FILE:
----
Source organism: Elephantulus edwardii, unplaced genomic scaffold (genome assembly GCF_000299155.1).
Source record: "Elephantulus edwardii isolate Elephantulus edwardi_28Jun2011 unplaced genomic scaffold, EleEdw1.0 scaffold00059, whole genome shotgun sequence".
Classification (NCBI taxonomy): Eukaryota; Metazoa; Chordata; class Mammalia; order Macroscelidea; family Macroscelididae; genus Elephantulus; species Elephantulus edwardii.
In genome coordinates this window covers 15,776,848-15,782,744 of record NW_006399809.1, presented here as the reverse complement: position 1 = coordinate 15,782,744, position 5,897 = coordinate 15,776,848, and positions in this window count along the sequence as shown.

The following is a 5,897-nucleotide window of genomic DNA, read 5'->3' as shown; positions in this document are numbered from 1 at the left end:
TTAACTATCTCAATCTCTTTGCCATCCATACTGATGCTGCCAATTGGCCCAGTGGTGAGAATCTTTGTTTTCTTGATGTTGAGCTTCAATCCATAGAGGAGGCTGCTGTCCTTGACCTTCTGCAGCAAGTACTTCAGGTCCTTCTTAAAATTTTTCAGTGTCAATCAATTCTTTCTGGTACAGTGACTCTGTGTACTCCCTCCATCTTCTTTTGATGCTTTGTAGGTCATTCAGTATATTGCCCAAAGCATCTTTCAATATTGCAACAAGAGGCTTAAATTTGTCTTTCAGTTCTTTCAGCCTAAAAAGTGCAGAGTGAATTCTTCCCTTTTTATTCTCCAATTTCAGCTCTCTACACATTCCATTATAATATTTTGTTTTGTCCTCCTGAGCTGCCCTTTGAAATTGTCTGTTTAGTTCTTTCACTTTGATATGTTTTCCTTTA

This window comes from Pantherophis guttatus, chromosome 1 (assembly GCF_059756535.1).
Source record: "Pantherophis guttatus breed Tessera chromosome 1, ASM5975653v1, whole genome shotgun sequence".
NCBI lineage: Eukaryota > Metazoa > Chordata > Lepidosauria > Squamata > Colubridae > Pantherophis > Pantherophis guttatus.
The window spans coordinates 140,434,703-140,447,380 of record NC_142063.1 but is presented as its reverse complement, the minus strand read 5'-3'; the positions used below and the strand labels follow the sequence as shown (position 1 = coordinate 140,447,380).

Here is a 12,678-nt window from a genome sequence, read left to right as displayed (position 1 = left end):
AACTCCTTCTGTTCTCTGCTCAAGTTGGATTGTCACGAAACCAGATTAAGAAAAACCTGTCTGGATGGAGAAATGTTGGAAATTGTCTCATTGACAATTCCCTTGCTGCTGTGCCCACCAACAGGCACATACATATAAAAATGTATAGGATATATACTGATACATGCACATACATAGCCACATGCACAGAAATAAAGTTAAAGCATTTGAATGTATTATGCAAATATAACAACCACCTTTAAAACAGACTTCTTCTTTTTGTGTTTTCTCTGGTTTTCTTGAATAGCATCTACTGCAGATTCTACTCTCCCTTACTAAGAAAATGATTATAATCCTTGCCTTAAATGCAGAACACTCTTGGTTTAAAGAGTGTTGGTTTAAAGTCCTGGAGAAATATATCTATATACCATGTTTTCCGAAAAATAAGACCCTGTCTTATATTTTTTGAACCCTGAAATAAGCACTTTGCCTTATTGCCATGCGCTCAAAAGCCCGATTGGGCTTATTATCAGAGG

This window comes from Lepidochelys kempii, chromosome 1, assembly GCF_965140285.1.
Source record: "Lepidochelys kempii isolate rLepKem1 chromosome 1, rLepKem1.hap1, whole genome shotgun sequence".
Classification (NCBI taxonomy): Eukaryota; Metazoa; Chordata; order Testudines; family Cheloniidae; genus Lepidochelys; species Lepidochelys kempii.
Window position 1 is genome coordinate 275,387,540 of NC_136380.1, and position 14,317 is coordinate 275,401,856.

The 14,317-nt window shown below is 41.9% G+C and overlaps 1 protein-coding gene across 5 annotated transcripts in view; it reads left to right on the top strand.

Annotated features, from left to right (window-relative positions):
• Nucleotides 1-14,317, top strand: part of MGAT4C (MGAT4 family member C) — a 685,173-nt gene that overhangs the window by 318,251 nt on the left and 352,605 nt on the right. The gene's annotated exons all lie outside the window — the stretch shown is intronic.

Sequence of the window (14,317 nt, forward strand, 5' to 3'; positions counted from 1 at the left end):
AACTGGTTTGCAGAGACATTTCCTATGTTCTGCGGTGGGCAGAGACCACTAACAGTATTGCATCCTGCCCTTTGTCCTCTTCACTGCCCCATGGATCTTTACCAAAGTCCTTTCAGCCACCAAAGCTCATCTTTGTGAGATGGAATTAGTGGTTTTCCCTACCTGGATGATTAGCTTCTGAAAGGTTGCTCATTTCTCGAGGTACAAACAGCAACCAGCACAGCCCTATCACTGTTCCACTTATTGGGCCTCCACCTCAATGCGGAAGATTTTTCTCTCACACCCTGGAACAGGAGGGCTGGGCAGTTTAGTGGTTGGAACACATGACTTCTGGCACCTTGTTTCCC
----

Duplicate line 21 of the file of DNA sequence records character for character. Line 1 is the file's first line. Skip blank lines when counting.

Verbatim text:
AACTGGTTTGCAGAGACATTTCCTATGTTCTGCGGTGGGCAGAGACCACTAACAGTATTGCATCCTGCCCTTTGTCCTCTTCACTGCCCCATGGATCTTTACCAAAGTCCTTTCAGCCACCAAAGCTCATCTTTGTGAGATGGAATTAGTGGTTTTCCCTACCTGGATGATTAGCTTCTGAAAGGTTGCTCATTTCTCGAGGTACAAACAGCAACCAGCACAGCCCTATCACTGTTCCACTTATTGGGCCTCCACCTCAATGCGGAAGATTTTTCTCTCACACCCTGGAACAGGAGGGCTGGGCAGTTTAGTGGTTGGAACACATGACTTCTGGCACCTTGTTTCCC